Franscesca Fantini is no slouch either in the backup. Her style is a more classical take with comics. She gets a younger version of Maya and there’s a touch more energy in her work. Youthful exuberance is illustrated in everything Maya does. She isn’t hardened by her job yet, and Fantini does a great job with developing her.

Lauren Affe has a very subdued color palette for most of the book. Nothing shines, there’s a feeling of age with the work. Since there are historical parts to the story, it makes sense. This stuff has already happened, and as such, this is simply the telling of those ancient tales. I really like the choices here.

Speaking of choices I like, Troy Peteri does a really nice job conveying what’s important in the lettering. His additions to the story are subtle but important. It adds more layers to the story subconsciously. Letterers’ work goes unnoticed by and large and that’s a shame. They can add to a story if done correctly. Here, it’s done correctly.

Finally, I love the logo. Charles Pritchett did a great job.

All in all a solid issue one.

The Business

Well, we all know what has happened. The question is where do we go from here. For me, I launched my novel the Cloud Diver. The audio version at least.

I thought about CS Lewis. During World War Two he read on BBC radio what would become Mere Christianity. My story is not that classic, but I can tell my story in this time when we need stories most. I even took it one step farther. Because we need stories right now. We need heroes and villains and good and evil and the fact that in spite of wherever we are, whatever we do, life goes on. Hope and heroes need to go on too.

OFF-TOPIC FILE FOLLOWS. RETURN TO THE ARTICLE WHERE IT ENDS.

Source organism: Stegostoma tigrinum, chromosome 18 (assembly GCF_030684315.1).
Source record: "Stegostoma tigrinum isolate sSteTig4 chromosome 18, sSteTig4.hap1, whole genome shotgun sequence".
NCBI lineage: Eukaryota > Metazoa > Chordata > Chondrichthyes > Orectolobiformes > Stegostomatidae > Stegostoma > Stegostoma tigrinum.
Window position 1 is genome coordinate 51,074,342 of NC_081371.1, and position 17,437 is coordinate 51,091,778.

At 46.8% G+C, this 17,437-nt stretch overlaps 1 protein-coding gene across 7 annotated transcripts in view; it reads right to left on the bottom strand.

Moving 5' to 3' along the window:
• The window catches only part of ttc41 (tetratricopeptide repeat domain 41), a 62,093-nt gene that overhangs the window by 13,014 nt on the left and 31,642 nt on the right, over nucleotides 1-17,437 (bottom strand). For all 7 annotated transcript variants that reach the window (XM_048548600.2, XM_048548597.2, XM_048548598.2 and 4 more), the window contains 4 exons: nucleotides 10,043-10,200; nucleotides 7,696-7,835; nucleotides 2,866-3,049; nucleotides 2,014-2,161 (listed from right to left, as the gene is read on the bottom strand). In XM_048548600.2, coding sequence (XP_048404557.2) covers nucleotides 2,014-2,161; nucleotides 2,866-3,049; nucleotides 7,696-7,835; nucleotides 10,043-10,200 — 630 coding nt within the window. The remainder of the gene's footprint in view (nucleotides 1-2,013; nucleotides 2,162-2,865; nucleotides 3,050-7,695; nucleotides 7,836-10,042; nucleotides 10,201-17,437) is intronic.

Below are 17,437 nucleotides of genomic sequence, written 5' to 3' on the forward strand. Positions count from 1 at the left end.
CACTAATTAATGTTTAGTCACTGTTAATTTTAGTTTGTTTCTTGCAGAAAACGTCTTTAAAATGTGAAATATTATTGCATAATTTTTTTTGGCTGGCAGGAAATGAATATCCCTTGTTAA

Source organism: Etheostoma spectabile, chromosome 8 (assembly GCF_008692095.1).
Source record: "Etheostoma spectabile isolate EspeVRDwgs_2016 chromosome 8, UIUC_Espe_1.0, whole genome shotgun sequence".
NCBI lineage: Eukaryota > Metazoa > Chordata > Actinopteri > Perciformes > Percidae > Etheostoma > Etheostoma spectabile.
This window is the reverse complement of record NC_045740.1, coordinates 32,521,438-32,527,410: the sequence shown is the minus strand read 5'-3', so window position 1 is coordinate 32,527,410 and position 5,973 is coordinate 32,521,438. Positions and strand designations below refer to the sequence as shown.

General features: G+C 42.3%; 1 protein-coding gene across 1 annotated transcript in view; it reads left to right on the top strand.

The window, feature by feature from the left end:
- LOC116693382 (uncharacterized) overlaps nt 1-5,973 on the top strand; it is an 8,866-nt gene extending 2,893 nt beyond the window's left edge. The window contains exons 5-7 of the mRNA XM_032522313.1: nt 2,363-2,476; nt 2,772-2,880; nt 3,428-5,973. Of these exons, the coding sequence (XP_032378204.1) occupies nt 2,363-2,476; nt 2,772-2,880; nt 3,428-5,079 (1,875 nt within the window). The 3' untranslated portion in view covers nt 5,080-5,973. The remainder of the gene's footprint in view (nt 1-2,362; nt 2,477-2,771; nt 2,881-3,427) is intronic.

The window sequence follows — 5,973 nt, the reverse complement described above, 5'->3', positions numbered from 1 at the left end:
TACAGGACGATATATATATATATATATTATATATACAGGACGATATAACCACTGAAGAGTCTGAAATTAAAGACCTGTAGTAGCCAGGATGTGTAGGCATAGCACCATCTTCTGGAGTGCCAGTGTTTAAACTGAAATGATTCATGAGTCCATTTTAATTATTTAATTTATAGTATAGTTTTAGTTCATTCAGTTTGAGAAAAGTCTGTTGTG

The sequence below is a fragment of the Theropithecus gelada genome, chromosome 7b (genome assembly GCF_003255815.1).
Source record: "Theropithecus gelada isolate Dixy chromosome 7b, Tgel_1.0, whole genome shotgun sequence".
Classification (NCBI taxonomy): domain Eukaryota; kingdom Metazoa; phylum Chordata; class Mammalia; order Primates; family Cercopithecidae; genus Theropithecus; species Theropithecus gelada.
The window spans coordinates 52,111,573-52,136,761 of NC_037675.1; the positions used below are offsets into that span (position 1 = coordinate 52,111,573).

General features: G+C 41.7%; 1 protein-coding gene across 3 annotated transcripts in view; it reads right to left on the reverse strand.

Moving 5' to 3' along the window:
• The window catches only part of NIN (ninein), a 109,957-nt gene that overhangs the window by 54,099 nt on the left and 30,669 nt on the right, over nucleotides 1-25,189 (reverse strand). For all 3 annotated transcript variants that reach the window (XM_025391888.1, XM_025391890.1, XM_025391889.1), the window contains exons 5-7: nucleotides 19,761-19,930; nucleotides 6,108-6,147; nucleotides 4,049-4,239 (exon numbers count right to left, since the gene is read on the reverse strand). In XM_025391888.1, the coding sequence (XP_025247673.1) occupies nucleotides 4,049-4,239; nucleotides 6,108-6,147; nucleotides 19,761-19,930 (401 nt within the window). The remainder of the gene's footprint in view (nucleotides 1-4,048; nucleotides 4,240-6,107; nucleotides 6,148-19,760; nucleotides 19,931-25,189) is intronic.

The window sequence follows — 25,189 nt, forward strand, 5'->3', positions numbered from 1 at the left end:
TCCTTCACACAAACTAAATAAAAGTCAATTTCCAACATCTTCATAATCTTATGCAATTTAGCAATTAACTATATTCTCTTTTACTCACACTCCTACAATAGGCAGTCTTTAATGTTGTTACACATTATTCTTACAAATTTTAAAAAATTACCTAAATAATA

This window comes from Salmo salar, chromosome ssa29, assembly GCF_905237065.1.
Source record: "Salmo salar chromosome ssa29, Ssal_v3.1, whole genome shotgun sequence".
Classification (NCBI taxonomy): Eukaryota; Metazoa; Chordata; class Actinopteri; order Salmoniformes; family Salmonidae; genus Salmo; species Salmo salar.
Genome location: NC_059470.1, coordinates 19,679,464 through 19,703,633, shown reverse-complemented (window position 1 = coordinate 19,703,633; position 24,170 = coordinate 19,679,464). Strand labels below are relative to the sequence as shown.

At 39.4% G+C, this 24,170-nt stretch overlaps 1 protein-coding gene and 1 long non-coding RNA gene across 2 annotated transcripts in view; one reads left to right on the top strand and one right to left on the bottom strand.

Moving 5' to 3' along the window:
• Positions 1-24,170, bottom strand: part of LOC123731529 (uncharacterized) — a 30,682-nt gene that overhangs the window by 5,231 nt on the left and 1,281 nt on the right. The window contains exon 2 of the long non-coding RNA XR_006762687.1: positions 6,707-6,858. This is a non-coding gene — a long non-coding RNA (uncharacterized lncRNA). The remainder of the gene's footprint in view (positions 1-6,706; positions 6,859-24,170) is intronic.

And being a hero right now is doing all we can. Whether we are out there like the nurses and doctors. Or if we can work at home. We all have something to contribute, and we need to do what we all can. In my case, I’m opening up places for people to tell their stories.

My first one features a debut, and that is Rae Neale. She reads from the Toll of Everdoor as I continue my read of the Cloud Diver. Give a listen below if you’re so inclined.

And, I made it to Stitcher. So now you can find my podcast everywhere.

But that’s not all. I’m hosting a reading event courtesy of Prairie Dog Press this Thursday, April 2nd, at 7 pm. Come hang out and listen to great writers and others read and perform. We all can be heroes.

Alright. My next reads will be some online serials for a bit while we get through this. In this time, support comics. There are great ones out there.

https://www.firstcomicsnews.com/wp-content/uploads/2018/10/Just-Joshing-logo-600x257.pnghttps://www.firstcomicsnews.com/wp-content/uploads/2018/10/Just-Joshing-logo-150x64.pngJoshua PantallerescoJust JoshingReviewsartemis,assassin,joshing
Well, I didn't expect to be gone this long, but uh, the apocalypse kind of happened. Quieter than expected. You always expect something along the lines of Crisis of Infinite Earths. Real life isn't as simple as comic books. That's probably a good thing, but dang if it's not...